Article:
The pair also said that a big part of the allure of Andor is its scale and ambition to reveal new parts of the Star Wars universe to audiences. "This is a show about regular people in this galaxy. So far, we've seen a lot of the same people over and over again," Gilroy said about the franchises tendency to focus on familiar characters and planets. "Well, how many billions of beings are there in the galaxy all living their lives every day? This [series] is about these huge, titanic forces that are manipulating people's lives, forcing them to make decisions. The story of revolution and what it really means is very complicated, and is very interesting to delve into as a writer."
Because of that scale, Gilroy said they are the rare, new era Star Wars series to not use ILM's Volume system for production. Instead, they built the cities and sets of Andor at Pinewood Studios outside of London just like it was done for the original and sequel trilogies. "The [Volume] technology is extraordinary and it's going to become a larger force in all filmmaking. But our show was just on a massively epic scale," Gilroy detailed. "People would be running off the set all the time. And the problem is right now, there's no good way to do both. You have to make a decision, in a way, to be a Volume show or non Volume show. The width and breadth and visual ambition, and traveling ambition of the show is huge. It just didn't lend itself to that kind of production, and you can't choose between them."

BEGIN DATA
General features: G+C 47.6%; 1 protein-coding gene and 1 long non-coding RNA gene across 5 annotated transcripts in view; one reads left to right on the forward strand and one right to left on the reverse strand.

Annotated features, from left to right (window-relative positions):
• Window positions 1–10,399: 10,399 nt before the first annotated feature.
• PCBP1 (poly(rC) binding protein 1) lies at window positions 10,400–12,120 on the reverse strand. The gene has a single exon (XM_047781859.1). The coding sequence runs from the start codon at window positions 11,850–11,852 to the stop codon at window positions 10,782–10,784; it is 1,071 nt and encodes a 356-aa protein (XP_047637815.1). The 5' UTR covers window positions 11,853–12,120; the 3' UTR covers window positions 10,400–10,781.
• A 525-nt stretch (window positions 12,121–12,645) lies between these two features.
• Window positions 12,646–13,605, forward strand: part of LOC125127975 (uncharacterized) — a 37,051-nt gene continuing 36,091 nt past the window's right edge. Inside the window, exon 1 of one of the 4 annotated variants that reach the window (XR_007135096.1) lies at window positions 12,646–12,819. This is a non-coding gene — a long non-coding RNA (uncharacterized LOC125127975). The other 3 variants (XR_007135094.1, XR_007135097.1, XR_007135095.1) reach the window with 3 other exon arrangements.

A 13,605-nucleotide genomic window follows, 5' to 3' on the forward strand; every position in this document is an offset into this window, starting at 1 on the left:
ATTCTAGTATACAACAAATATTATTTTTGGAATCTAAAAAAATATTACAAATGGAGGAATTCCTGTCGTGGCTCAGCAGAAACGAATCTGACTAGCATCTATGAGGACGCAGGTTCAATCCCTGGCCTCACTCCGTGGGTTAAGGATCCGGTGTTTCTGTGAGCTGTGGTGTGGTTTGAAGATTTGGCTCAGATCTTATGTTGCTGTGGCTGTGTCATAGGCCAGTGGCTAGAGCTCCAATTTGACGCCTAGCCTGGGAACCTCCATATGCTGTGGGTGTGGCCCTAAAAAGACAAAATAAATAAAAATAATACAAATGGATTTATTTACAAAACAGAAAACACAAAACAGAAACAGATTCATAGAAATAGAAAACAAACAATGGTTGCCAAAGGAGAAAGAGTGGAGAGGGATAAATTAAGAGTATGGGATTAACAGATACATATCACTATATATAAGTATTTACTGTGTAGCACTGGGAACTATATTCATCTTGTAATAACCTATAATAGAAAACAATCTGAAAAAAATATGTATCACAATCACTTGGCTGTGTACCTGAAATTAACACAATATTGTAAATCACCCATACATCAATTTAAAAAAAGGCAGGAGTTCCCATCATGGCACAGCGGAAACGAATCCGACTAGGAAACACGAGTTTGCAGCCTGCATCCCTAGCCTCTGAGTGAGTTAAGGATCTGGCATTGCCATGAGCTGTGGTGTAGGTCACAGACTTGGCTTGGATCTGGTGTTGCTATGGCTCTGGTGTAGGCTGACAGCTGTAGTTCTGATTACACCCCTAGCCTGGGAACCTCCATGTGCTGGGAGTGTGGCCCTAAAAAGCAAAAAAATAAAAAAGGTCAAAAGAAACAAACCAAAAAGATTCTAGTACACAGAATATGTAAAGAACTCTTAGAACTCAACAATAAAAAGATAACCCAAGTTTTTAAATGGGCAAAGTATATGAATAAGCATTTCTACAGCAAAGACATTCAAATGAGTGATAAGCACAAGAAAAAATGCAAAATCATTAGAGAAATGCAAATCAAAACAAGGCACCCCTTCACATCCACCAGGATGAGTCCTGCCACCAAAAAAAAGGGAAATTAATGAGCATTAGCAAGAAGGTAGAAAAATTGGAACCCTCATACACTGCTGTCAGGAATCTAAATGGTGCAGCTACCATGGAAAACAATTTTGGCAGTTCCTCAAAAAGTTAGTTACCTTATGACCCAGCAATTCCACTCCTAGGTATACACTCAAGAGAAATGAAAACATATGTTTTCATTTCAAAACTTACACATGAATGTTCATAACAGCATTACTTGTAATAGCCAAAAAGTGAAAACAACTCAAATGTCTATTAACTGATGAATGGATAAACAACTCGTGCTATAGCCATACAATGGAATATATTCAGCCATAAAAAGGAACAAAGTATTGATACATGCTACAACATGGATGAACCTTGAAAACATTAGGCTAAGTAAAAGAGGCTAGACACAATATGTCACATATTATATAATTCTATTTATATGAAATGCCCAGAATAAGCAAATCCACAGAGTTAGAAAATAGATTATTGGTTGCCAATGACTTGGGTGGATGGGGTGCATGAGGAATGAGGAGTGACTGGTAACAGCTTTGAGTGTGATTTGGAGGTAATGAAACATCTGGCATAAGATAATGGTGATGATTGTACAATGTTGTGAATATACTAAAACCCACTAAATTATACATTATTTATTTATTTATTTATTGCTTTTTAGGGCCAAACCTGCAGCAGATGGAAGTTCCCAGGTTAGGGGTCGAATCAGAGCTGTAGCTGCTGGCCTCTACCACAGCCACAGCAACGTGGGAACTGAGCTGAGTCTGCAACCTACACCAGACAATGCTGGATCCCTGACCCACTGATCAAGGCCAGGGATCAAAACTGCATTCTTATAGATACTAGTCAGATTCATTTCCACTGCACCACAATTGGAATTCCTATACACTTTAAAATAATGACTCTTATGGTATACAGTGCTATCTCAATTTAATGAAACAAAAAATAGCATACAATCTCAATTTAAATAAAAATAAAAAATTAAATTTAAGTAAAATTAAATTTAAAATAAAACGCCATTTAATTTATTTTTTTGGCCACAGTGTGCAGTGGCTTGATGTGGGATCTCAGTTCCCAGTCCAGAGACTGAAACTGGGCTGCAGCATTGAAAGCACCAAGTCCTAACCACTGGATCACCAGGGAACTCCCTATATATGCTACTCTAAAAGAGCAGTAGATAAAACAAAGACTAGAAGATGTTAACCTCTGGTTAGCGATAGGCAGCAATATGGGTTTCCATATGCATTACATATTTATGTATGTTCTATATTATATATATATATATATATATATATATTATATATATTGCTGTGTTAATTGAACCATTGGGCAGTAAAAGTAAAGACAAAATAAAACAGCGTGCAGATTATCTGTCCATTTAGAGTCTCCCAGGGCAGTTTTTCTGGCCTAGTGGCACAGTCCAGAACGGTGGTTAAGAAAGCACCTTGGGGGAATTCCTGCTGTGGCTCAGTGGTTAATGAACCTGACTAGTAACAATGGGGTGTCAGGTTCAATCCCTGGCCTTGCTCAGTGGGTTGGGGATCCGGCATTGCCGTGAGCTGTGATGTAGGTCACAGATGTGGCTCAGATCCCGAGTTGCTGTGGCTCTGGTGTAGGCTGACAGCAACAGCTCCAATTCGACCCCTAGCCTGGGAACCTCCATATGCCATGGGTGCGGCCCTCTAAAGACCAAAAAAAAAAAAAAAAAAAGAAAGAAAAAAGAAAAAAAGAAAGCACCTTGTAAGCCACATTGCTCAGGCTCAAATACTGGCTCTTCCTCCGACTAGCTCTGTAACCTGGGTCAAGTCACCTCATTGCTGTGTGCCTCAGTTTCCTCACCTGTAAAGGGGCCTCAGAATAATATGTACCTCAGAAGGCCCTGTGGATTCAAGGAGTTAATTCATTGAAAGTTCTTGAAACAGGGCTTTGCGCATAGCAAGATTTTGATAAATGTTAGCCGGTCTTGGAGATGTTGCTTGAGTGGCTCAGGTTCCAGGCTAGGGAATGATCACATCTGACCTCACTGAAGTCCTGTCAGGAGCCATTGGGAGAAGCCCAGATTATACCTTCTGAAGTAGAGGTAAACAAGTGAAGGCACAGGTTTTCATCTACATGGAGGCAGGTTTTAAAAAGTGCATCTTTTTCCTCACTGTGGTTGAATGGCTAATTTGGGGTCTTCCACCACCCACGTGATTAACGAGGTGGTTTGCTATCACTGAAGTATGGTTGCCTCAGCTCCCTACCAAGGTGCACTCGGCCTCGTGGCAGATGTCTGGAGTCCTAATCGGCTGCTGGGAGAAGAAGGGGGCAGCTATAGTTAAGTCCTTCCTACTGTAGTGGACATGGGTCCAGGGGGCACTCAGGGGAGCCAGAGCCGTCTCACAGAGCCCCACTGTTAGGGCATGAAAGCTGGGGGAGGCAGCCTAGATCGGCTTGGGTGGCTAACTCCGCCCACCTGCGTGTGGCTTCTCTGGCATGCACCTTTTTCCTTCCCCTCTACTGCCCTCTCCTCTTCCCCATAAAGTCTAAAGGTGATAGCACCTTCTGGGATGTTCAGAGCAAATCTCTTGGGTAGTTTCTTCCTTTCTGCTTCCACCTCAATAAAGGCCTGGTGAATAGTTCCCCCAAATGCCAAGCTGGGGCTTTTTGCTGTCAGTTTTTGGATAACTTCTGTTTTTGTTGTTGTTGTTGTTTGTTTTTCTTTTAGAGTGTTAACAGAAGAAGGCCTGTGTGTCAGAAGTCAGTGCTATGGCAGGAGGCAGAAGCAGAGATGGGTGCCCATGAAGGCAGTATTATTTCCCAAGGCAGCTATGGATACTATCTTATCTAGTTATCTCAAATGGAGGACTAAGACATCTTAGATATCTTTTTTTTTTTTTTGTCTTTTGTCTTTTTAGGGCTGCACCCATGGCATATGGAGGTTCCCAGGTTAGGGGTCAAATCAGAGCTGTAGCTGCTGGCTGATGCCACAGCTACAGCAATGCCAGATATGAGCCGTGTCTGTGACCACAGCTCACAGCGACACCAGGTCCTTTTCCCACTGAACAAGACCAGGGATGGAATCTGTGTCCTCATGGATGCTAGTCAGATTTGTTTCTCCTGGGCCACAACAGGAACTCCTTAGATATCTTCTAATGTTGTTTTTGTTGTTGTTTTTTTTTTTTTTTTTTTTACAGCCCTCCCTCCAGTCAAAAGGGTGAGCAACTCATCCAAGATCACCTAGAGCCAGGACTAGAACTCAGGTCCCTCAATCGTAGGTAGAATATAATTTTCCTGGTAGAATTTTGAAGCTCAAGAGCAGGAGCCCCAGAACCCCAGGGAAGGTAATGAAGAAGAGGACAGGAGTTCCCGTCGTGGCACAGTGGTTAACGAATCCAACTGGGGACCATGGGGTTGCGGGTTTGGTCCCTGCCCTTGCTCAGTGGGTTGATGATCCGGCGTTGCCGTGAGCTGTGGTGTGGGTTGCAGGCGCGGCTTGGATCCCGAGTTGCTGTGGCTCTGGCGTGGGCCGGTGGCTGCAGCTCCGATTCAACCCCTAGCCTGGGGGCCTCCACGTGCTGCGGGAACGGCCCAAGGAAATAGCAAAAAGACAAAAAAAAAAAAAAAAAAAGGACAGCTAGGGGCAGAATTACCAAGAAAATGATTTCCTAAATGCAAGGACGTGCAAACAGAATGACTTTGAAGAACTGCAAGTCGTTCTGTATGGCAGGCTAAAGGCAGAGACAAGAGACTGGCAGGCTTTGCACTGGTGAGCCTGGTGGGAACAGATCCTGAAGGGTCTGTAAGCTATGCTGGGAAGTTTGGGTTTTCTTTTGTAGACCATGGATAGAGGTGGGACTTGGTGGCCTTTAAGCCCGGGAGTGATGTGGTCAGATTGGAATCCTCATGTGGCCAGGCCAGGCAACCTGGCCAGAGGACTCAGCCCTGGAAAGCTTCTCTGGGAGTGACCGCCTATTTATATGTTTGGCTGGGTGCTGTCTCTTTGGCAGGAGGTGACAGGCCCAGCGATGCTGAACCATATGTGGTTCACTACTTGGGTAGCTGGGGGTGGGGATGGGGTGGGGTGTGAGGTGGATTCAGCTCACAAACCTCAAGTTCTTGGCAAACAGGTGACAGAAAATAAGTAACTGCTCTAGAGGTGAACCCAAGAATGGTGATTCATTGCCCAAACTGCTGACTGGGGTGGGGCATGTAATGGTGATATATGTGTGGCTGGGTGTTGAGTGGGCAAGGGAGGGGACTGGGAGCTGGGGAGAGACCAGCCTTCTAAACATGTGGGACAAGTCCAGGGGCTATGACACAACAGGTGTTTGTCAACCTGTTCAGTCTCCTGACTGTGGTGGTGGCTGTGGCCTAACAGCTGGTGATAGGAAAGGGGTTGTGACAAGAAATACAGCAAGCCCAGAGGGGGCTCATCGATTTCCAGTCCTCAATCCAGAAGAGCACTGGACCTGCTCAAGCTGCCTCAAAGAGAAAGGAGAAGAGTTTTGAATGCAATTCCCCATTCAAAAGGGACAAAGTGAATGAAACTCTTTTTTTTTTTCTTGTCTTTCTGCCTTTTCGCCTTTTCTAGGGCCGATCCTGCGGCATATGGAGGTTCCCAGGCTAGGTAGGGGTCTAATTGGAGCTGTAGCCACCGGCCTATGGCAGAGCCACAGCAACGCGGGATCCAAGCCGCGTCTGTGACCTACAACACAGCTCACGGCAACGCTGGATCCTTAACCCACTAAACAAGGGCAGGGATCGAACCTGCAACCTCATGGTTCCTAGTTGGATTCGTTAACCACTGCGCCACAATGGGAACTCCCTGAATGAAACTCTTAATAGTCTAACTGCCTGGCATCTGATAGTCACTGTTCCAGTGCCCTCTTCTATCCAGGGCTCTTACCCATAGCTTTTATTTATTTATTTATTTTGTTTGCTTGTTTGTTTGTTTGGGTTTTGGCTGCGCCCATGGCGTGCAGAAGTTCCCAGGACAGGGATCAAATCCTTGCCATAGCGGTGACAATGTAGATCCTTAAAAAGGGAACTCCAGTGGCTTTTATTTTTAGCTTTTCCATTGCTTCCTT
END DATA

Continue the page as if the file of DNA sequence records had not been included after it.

Another novel aspect to Andor will be the show's exploration of the Imperials who are tightening their fist around the galaxy. "It's just a huge part of the show and it's a gas to write it," Gilroy enthused. "They're the dark side of the show. Because there's a very large spy element, we're dealing with the ISB [Imperial Security Bureau]. Ben Mendelsohn, Director Krennic, is part of the ISB so there's some legacy to it, but we're really going into it. And as dark as they are, it's also a work environment. They're regular people. They go to work. They compete at work. They are careerists. They are insecure and they are vulnerable. They are complicated. Denise Gough is playing Dedra Meero, the ISB Inspector that will take us into the ISB. But we have a bunch of other characters there as we expand out, and it gets very, very complicated. They're a very large part of our show and something we're really interested in."
Luna added, "it's interesting to see this angle on these very dark characters. You'll see when they brush their teeth too, not just when they're giving orders to exterminate. It is quite unique to have the chance to visit this universe with this amount of attention to detail and with this intimacy, It's going to be interesting for audiences."
Andor premieres September 23 with three episodes on Disney+.